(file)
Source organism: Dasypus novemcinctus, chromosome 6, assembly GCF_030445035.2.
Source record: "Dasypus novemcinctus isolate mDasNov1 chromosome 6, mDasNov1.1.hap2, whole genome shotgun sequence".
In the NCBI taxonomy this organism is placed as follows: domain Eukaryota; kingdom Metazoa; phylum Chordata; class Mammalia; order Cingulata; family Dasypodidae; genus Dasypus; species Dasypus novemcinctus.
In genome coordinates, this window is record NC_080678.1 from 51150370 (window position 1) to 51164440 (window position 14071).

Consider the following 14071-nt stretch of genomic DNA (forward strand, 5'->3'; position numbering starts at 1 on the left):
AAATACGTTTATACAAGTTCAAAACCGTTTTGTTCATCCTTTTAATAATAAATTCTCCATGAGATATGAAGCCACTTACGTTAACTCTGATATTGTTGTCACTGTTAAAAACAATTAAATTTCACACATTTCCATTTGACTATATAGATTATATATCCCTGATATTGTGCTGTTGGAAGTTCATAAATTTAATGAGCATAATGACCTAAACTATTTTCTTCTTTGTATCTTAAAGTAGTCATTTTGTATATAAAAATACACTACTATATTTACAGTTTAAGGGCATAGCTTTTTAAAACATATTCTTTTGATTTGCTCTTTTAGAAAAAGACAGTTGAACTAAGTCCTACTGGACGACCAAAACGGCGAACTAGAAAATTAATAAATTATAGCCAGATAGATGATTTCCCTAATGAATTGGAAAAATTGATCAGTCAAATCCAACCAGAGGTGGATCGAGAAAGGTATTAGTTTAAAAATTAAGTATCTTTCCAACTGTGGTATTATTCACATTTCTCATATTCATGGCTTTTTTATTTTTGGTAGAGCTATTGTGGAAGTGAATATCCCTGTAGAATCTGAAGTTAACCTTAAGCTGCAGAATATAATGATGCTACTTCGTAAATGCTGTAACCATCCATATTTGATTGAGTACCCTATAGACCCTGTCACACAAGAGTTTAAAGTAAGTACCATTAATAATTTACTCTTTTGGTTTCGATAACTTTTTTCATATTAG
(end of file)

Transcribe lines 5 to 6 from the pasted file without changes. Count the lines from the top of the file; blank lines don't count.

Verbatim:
Consider the following 14071-nt stretch of genomic DNA (forward strand, 5'->3'; position numbering starts at 1 on the left):
AAATACGTTTATACAAGTTCAAAACCGTTTTGTTCATCCTTTTAATAATAAATTCTCCATGAGATATGAAGCCACTTACGTTAACTCTGATATTGTTGTCACTGTTAAAAACAATTAAATTTCACACATTTCCATTTGACTATATAGATTATATATCCCTGATATTGTGCTGTTGGAAGTTCATAAATTTAATGAGCATAATGACCTAAACTATTTTCTTCTTTGTATCTTAAAGTAGTCATTTTGTATATAAAAATACACTACTATATTTACAGTTTAAGGGCATAGCTTTTTAAAACATATTCTTTTGATTTGCTCTTTTAGAAAAAGACAGTTGAACTAAGTCCTACTGGACGACCAAAACGGCGAACTAGAAAATTAATAAATTATAGCCAGATAGATGATTTCCCTAATGAATTGGAAAAATTGATCAGTCAAATCCAACCAGAGGTGGATCGAGAAAGGTATTAGTTTAAAAATTAAGTATCTTTCCAACTGTGGTATTATTCACATTTCTCATATTCATGGCTTTTTTATTTTTGGTAGAGCTATTGTGGAAGTGAATATCCCTGTAGAATCTGAAGTTAACCTTAAGCTGCAGAATATAATGATGCTACTTCGTAAATGCTGTAACCATCCATATTTGATTGAGTACCCTATAGACCCTGTCACACAAGAGTTTAAAGTAAGTACCATTAATAATTTACTCTTTTGGTTTCGATAACTTTTTTCATATTAG